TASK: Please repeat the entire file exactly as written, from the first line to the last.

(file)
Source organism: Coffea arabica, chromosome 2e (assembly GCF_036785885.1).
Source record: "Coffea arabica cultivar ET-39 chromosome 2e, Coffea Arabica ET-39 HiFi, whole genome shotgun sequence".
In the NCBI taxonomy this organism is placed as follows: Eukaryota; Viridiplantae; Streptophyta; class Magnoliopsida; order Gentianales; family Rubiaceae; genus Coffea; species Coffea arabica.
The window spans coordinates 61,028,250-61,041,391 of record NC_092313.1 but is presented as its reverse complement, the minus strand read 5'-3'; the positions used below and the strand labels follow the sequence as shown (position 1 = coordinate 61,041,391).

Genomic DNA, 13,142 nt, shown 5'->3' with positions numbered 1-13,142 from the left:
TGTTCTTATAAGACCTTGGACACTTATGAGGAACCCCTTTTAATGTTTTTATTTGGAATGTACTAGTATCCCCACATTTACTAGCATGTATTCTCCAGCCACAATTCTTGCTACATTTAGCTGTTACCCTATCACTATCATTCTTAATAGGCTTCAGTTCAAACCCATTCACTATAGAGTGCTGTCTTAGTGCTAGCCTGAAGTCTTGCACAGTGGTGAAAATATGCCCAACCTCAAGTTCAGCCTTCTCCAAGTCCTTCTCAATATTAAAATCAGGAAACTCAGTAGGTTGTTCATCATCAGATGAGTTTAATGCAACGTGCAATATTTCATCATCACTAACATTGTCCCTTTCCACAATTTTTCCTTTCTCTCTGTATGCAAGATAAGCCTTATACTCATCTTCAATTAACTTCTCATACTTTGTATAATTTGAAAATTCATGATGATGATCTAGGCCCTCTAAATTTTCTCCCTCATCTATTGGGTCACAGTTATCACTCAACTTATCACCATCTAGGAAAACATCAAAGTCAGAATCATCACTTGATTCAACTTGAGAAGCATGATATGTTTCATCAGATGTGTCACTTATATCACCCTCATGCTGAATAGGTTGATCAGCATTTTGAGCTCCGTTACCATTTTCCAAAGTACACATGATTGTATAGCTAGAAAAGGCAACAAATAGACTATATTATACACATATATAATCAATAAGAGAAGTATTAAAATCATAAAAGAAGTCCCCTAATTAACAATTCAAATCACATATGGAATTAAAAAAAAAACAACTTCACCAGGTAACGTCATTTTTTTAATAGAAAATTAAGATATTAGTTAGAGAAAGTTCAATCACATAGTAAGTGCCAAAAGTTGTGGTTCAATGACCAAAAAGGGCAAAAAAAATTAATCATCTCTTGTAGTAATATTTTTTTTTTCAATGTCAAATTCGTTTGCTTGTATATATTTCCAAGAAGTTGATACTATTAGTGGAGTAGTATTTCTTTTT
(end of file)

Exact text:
Source organism: Coffea arabica, chromosome 2e (assembly GCF_036785885.1).
Source record: "Coffea arabica cultivar ET-39 chromosome 2e, Coffea Arabica ET-39 HiFi, whole genome shotgun sequence".
In the NCBI taxonomy this organism is placed as follows: Eukaryota; Viridiplantae; Streptophyta; class Magnoliopsida; order Gentianales; family Rubiaceae; genus Coffea; species Coffea arabica.
The window spans coordinates 61,028,250-61,041,391 of record NC_092313.1 but is presented as its reverse complement, the minus strand read 5'-3'; the positions used below and the strand labels follow the sequence as shown (position 1 = coordinate 61,041,391).

Genomic DNA, 13,142 nt, shown 5'->3' with positions numbered 1-13,142 from the left:
TGTTCTTATAAGACCTTGGACACTTATGAGGAACCCCTTTTAATGTTTTTATTTGGAATGTACTAGTATCCCCACATTTACTAGCATGTATTCTCCAGCCACAATTCTTGCTACATTTAGCTGTTACCCTATCACTATCATTCTTAATAGGCTTCAGTTCAAACCCATTCACTATAGAGTGCTGTCTTAGTGCTAGCCTGAAGTCTTGCACAGTGGTGAAAATATGCCCAACCTCAAGTTCAGCCTTCTCCAAGTCCTTCTCAATATTAAAATCAGGAAACTCAGTAGGTTGTTCATCATCAGATGAGTTTAATGCAACGTGCAATATTTCATCATCACTAACATTGTCCCTTTCCACAATTTTTCCTTTCTCTCTGTATGCAAGATAAGCCTTATACTCATCTTCAATTAACTTCTCATACTTTGTATAATTTGAAAATTCATGATGATGATCTAGGCCCTCTAAATTTTCTCCCTCATCTATTGGGTCACAGTTATCACTCAACTTATCACCATCTAGGAAAACATCAAAGTCAGAATCATCACTTGATTCAACTTGAGAAGCATGATATGTTTCATCAGATGTGTCACTTATATCACCCTCATGCTGAATAGGTTGATCAGCATTTTGAGCTCCGTTACCATTTTCCAAAGTACACATGATTGTATAGCTAGAAAAGGCAACAAATAGACTATATTATACACATATATAATCAATAAGAGAAGTATTAAAATCATAAAAGAAGTCCCCTAATTAACAATTCAAATCACATATGGAATTAAAAAAAAAACAACTTCACCAGGTAACGTCATTTTTTTAATAGAAAATTAAGATATTAGTTAGAGAAAGTTCAATCACATAGTAAGTGCCAAAAGTTGTGGTTCAATGACCAAAAAGGGCAAAAAAAATTAATCATCTCTTGTAGTAATATTTTTTTTTTCAATGTCAAATTCGTTTGCTTGTATATATTTCCAAGAAGTTGATACTATTAGTGGAGTAGTATTTCTTTTT